Sydneysider: An optimistic Life in Architecture
(Watermark Press 2006) 

The publisher Simon Blackall says of this book, 

"This is not the usual monograph aimed at impressing peers or potential clients.  Instead in Sydneysider we are given a fascinating and intimate view of the life of a visionary Australian architect.  Gazzard describes growing up in a working class suburb during the Depression, high school, university and his professional life that followed.  The clarity of Gazzard's reminiscences paints a vivid picture of the austere life in Sydney in the Thirties, Forties and Fifties.

The Sixties heralded new attitudes and possibilities for change and the story is inextricably linked with the changing social scene.  Gazzard was outspoken about the sacking of Joern Utzon, architect of the Opera house, fought for the conservation of Paddington, and his early proposals led to the transformation of Circular Quay and the creation of Martin Place for pedestrians.

Sydneysider gives a brilliant impression of the city's post-war development, and details the whole process of architecture.  His frank descriptions of the complex way in which buildings are created and the actual business of architecture are refreshing in their candour.  Throughout all the architectural striving, a clear image of the author is apparent.  From a reclusive family background emerges an obsessive man with a strong social conscience and this helps to explain the attitudes and ideas that led to his buildings and many urban activities. Sydneysider is an architectural gem."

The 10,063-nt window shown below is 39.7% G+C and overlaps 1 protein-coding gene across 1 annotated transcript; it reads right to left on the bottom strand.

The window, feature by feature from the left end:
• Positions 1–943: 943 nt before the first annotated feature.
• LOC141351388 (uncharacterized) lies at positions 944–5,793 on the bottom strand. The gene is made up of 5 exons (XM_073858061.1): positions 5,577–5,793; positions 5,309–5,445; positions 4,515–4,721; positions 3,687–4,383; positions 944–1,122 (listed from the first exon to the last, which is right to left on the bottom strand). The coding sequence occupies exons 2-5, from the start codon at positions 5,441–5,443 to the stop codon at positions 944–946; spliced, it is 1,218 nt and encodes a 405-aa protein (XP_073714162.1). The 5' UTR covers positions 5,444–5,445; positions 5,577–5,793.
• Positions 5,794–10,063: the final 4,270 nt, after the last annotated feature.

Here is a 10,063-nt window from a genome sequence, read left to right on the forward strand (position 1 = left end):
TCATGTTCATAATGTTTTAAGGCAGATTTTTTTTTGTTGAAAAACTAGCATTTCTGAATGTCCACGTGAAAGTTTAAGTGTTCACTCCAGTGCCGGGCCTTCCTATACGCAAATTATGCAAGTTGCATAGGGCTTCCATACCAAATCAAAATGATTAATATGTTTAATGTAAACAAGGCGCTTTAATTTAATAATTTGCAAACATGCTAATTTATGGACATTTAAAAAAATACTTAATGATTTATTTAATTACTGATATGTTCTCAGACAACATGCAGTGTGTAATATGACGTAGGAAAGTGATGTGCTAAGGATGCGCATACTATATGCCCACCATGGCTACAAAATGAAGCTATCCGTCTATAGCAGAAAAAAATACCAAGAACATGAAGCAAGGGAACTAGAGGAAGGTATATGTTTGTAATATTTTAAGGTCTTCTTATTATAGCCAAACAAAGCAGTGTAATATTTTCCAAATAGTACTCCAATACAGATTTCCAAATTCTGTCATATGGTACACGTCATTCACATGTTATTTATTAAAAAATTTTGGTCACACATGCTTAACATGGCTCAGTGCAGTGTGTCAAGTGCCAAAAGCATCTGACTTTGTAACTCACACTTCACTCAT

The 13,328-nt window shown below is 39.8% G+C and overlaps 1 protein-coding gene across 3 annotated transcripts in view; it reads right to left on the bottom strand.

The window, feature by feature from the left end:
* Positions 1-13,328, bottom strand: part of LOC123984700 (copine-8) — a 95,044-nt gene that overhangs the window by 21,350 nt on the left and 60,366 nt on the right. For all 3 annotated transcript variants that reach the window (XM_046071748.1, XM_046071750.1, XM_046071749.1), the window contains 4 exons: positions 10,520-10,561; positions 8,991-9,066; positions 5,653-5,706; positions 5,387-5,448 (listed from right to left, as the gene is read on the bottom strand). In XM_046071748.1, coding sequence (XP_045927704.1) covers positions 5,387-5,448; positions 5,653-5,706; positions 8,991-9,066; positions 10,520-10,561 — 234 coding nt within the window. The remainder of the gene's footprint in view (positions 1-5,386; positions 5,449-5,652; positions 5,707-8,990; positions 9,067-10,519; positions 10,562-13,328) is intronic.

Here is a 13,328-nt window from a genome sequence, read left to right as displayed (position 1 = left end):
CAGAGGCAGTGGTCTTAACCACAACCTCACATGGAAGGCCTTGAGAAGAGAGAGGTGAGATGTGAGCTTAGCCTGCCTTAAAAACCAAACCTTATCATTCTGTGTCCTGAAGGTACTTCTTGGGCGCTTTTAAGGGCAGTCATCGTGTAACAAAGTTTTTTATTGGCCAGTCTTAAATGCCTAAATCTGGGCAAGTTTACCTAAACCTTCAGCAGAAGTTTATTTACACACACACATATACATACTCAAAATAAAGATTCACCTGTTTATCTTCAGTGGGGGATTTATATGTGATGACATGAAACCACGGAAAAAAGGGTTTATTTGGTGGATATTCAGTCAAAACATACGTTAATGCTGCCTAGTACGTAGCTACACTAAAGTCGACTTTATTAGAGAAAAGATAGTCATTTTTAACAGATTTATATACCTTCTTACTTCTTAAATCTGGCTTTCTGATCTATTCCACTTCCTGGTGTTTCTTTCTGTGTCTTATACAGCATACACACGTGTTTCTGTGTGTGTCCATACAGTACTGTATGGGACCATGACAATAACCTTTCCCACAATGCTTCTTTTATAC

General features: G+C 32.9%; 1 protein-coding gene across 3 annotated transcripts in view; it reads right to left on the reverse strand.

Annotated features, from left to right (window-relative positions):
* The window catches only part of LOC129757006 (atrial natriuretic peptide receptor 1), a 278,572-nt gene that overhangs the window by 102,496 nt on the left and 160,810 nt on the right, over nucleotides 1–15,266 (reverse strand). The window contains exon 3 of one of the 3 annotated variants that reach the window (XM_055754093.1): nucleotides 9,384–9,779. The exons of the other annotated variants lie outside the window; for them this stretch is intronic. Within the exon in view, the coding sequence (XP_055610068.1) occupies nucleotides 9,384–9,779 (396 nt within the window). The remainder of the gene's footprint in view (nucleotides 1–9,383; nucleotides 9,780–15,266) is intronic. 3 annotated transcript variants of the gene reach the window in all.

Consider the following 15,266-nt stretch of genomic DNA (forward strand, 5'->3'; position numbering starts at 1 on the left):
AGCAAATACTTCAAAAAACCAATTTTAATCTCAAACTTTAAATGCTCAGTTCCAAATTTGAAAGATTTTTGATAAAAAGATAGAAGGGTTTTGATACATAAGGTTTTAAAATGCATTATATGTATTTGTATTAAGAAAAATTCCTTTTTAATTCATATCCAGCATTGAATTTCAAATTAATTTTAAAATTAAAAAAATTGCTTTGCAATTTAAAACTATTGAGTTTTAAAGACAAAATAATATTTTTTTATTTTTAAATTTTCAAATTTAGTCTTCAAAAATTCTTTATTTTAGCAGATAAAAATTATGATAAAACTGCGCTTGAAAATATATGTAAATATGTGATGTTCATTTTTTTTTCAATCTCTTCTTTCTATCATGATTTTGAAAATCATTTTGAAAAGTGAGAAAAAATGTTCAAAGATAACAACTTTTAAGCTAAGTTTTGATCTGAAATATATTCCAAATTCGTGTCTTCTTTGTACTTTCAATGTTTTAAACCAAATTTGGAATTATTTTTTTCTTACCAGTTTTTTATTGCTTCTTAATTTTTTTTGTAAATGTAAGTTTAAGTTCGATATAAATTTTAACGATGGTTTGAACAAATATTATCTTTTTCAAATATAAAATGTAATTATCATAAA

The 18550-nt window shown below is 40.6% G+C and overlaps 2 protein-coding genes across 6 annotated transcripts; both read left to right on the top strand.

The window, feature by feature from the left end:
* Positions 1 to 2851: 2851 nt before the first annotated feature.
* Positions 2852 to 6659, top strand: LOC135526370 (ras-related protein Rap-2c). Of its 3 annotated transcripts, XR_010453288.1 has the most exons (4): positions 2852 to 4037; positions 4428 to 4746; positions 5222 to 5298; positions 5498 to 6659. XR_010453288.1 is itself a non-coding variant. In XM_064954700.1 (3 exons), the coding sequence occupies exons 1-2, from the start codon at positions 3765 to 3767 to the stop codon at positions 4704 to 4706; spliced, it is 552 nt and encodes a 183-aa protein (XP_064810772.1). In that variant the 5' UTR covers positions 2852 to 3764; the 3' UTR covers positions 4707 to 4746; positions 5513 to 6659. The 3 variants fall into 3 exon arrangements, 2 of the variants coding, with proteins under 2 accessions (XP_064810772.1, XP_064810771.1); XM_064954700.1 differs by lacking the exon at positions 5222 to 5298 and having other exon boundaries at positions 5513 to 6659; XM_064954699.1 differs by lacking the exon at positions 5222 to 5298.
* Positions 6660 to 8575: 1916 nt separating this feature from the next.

The following  review of  Sydneysider  was written by Phillip Goad, Professor of Architecture at the University of Melbourne.  Copies of Sydneysider are available at cost; $29.95 including postage.  Follow the prompts and pay vis PayPal and a copy will be mailed to you.

Sydneysider Review

Sydneysider Cover